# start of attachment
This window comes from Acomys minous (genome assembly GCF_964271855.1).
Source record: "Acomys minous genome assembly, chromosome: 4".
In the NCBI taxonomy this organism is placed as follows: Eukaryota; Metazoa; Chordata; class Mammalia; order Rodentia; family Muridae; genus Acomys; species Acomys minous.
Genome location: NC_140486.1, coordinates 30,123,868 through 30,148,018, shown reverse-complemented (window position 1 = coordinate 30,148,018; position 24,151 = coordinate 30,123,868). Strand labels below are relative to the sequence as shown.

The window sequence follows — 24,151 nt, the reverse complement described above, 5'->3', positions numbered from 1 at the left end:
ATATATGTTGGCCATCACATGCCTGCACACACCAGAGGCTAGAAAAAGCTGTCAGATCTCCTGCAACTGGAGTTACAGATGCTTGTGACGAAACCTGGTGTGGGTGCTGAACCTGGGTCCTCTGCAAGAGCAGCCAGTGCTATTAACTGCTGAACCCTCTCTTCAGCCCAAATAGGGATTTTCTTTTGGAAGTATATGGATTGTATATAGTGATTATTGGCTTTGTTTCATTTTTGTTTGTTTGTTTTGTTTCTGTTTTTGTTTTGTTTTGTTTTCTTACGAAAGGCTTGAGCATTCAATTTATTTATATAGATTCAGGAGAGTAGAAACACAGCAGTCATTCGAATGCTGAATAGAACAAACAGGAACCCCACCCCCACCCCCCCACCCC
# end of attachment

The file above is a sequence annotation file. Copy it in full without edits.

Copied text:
This window comes from Acomys minous (genome assembly GCF_964271855.1).
Source record: "Acomys minous genome assembly, chromosome: 4".
In the NCBI taxonomy this organism is placed as follows: Eukaryota; Metazoa; Chordata; class Mammalia; order Rodentia; family Muridae; genus Acomys; species Acomys minous.
Genome location: NC_140486.1, coordinates 30,123,868 through 30,148,018, shown reverse-complemented (window position 1 = coordinate 30,148,018; position 24,151 = coordinate 30,123,868). Strand labels below are relative to the sequence as shown.

The window sequence follows — 24,151 nt, the reverse complement described above, 5'->3', positions numbered from 1 at the left end:
ATATATGTTGGCCATCACATGCCTGCACACACCAGAGGCTAGAAAAAGCTGTCAGATCTCCTGCAACTGGAGTTACAGATGCTTGTGACGAAACCTGGTGTGGGTGCTGAACCTGGGTCCTCTGCAAGAGCAGCCAGTGCTATTAACTGCTGAACCCTCTCTTCAGCCCAAATAGGGATTTTCTTTTGGAAGTATATGGATTGTATATAGTGATTATTGGCTTTGTTTCATTTTTGTTTGTTTGTTTTGTTTCTGTTTTTGTTTTGTTTTGTTTTCTTACGAAAGGCTTGAGCATTCAATTTATTTATATAGATTCAGGAGAGTAGAAACACAGCAGTCATTCGAATGCTGAATAGAACAAACAGGAACCCCACCCCCACCCCCCCACCCC